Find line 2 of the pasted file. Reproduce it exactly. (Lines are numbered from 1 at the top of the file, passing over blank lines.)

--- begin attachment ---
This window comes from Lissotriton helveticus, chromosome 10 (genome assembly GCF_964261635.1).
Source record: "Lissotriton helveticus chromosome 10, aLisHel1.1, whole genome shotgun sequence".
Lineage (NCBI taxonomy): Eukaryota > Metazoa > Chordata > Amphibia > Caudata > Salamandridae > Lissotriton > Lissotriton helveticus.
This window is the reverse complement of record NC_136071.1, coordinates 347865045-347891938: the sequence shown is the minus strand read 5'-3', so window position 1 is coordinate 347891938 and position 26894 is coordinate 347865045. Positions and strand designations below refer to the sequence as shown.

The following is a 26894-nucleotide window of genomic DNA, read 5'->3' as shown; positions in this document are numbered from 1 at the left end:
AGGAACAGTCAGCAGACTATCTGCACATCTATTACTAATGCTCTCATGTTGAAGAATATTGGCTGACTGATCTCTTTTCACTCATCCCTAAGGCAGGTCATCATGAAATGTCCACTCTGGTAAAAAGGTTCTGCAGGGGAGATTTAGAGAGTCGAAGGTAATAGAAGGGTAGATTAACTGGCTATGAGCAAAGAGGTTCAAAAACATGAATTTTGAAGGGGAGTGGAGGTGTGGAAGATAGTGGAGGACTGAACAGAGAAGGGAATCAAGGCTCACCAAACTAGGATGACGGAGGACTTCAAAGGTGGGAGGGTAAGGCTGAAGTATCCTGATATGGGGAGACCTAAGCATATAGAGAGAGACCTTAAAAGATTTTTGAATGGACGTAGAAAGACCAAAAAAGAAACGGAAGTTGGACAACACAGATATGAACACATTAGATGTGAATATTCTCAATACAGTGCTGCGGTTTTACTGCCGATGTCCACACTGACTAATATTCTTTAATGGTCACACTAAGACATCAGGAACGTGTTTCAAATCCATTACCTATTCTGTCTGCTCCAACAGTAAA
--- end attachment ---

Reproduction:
Source record: "Lissotriton helveticus chromosome 10, aLisHel1.1, whole genome shotgun sequence".